Discussion gE
The research concerning gE turned out sparingly. Indeed, it is possible to encounter the term gE in various scientific articles, but it is used mainly as a descriptive and phenotypical term in order to characterize other, mainly periodontal, pathologies. Additionally, this term is used as a measuring parameter in clinical studies for the purpose of assessing the level of inflammation of periodontal diseases or for the purpose of characterizing comorbidities of periodontal diseases. Therefore, we can sum up, that current scientific literature provides sparse information to aspects such as aetiology, clinics, histology, diagnostics, differential diagnostics and therapeutic options. Only the article written by Mueller et al. outlines some characteristics of the gE. Clinically, the gE manifests itself as a sharply locally restricted, obviously reddend and indolent swelling.35 The gE can be attributed to both local and systemic aetiological factors. All aetiological triggers are accompanied by the accumulation of bacterial plaque and therefore an exaggerated inflammation of the human organism is observed. A strictly performed plaque reduction and plaque control present the base of the therapeutic attempts. It is extremely important for a clinician to observe the gE regularly and to precisely evaluate its differential diagnostics in order to prevent malignant entities. This is due to ascribing the character of the gE to various oral pathologies, benign and malignant ones.

The clinical picture of PCG is represented profoundly in the current scientific literature, even though heterogeneous and contrasting views on certain aspects exist. Compared to the results of the literature research concerning the clinical picture of PCG one can barely find adequate research results for the term gE which would allow us to answer the leading question. The term gE does appear in several articles, but it is exclusively used to characterize other, most of the time periodontal, pathologies. That?s why one has to assume that the gE is not an autonomous clinical entity but rather a descriptive term which was added to the specialized literature. In order to receive clarification, one aims for a clear definition and description of the term gE which would include aspects like aetiology, clinical and histopathological appearance, diagnosis and possible therapies. One also needs to classify and demarcate this term between similar differential diagnoses in pursuance of guaranteeing a coherent diagnostic analysis. Masterthesis 'Plasmazellgingivitis und gingivales Erythem: Literaturreview. Beitrag zu Stomatopedia, Online Based Color Atlas of Oral Diseases in Children and Adolescents.' from Sandrine Lasance. University of Zurich. back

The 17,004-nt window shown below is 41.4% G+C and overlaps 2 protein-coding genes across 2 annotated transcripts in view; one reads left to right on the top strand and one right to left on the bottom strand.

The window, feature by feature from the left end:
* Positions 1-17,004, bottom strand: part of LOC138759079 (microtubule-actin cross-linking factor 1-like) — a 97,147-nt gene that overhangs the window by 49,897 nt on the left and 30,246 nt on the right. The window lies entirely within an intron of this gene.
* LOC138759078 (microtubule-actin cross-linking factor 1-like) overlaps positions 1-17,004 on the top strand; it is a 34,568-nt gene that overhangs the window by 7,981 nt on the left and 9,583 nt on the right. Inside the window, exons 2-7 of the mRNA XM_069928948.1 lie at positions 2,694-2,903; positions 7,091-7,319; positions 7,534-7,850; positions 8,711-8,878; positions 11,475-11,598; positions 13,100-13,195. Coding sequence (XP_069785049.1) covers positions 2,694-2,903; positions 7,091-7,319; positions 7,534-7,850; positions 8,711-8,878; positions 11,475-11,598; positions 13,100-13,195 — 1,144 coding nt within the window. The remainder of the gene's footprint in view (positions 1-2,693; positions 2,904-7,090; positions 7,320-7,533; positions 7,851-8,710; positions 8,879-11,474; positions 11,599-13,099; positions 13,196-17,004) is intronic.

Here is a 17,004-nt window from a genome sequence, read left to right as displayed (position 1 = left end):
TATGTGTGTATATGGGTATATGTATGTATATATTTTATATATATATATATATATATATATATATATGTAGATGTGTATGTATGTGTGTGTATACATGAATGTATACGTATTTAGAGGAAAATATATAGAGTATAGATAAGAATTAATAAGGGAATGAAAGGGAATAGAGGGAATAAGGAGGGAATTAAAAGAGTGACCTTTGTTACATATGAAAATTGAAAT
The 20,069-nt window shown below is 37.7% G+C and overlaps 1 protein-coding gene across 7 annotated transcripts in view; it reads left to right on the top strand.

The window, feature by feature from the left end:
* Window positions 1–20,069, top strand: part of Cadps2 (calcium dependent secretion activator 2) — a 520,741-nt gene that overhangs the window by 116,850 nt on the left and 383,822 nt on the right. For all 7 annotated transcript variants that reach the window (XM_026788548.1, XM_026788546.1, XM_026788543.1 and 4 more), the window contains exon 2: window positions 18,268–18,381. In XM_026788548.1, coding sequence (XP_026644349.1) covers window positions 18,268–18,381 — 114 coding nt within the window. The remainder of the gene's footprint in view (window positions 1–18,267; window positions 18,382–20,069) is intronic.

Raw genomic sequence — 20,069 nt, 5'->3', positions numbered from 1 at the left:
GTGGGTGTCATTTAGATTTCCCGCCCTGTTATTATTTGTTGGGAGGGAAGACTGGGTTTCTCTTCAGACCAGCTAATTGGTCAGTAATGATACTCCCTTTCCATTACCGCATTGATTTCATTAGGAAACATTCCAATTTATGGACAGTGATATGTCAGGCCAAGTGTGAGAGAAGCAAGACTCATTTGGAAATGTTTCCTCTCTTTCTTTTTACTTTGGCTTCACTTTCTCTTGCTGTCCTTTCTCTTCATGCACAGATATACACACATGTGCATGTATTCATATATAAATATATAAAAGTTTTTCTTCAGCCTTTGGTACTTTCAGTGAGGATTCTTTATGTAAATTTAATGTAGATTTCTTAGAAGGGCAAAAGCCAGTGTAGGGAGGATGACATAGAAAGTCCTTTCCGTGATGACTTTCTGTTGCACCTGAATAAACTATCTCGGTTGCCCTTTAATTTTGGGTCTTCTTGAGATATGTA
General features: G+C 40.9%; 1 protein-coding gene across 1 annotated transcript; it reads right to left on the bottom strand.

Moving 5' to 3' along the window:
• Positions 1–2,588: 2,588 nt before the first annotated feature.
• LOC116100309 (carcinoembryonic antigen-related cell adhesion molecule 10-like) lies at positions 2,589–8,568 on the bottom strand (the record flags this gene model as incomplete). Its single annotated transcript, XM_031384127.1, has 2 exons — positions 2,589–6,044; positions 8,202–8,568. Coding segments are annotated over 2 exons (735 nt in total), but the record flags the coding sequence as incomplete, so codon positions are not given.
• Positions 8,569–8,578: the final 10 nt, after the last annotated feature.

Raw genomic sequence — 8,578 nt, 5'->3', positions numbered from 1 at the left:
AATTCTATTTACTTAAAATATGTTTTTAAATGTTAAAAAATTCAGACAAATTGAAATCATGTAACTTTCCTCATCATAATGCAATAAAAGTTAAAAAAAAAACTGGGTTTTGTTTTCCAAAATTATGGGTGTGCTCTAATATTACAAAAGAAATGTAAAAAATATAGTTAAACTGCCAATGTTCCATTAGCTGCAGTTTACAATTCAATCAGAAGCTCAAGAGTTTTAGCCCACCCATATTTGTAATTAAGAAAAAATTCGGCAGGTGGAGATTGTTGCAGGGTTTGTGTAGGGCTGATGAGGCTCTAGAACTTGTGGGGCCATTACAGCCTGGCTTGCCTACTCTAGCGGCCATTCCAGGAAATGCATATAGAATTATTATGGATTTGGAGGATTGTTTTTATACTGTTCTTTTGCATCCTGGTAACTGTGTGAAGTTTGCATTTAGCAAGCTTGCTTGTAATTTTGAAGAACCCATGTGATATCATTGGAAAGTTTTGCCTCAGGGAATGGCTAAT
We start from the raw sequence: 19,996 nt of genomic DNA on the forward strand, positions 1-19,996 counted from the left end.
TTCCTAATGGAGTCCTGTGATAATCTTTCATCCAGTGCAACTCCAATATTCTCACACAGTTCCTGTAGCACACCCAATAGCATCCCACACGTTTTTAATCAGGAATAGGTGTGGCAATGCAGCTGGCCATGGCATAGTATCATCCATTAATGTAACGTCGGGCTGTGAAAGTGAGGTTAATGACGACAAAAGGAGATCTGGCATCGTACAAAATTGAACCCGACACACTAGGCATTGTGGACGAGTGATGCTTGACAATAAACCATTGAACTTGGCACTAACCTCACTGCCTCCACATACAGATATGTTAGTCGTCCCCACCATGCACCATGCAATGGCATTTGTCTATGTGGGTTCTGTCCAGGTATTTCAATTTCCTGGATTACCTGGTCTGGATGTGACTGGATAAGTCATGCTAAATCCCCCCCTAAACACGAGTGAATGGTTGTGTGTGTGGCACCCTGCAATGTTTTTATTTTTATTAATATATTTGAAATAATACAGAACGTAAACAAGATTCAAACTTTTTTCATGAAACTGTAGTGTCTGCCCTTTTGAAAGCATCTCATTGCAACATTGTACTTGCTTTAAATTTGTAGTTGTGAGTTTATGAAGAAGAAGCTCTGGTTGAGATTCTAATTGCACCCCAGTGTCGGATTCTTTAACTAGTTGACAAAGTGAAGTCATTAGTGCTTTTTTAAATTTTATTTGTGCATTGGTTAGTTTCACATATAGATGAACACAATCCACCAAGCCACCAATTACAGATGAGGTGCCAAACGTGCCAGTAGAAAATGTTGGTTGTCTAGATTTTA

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Richard Steffen
Dr. med dent. WBA KZM SSO
Oberarzt, Assist. Prof.
Member EAPD
UZB, Universitäres Zentrum für Zahnmedizin
Mattenstrasse 40
CH 4058 Basel